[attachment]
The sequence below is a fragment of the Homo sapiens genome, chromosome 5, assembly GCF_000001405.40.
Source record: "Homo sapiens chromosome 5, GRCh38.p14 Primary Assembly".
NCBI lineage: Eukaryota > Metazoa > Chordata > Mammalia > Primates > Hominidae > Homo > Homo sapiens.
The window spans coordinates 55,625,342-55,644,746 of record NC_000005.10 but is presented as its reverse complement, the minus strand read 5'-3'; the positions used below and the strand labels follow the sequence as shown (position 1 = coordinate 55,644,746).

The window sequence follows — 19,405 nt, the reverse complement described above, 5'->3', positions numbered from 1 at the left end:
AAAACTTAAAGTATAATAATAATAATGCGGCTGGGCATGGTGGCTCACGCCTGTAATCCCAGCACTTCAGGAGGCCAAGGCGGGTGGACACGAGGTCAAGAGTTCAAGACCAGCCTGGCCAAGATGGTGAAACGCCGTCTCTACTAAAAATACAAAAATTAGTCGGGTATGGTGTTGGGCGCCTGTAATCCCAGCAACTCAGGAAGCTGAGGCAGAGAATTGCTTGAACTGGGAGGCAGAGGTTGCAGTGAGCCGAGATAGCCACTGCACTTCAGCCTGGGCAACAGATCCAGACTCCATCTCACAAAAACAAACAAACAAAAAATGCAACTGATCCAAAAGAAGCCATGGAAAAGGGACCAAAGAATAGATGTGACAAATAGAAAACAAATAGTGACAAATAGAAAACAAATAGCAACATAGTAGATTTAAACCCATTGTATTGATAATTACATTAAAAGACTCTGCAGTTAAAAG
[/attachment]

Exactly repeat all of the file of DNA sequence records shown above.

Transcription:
The sequence below is a fragment of the Homo sapiens genome, chromosome 5, assembly GCF_000001405.40.
Source record: "Homo sapiens chromosome 5, GRCh38.p14 Primary Assembly".
NCBI lineage: Eukaryota > Metazoa > Chordata > Mammalia > Primates > Hominidae > Homo > Homo sapiens.
The window spans coordinates 55,625,342-55,644,746 of record NC_000005.10 but is presented as its reverse complement, the minus strand read 5'-3'; the positions used below and the strand labels follow the sequence as shown (position 1 = coordinate 55,644,746).

The window sequence follows — 19,405 nt, the reverse complement described above, 5'->3', positions numbered from 1 at the left end:
AAAACTTAAAGTATAATAATAATAATGCGGCTGGGCATGGTGGCTCACGCCTGTAATCCCAGCACTTCAGGAGGCCAAGGCGGGTGGACACGAGGTCAAGAGTTCAAGACCAGCCTGGCCAAGATGGTGAAACGCCGTCTCTACTAAAAATACAAAAATTAGTCGGGTATGGTGTTGGGCGCCTGTAATCCCAGCAACTCAGGAAGCTGAGGCAGAGAATTGCTTGAACTGGGAGGCAGAGGTTGCAGTGAGCCGAGATAGCCACTGCACTTCAGCCTGGGCAACAGATCCAGACTCCATCTCACAAAAACAAACAAACAAAAAATGCAACTGATCCAAAAGAAGCCATGGAAAAGGGACCAAAGAATAGATGTGACAAATAGAAAACAAATAGTGACAAATAGAAAACAAATAGCAACATAGTAGATTTAAACCCATTGTATTGATAATTACATTAAAAGACTCTGCAGTTAAAAG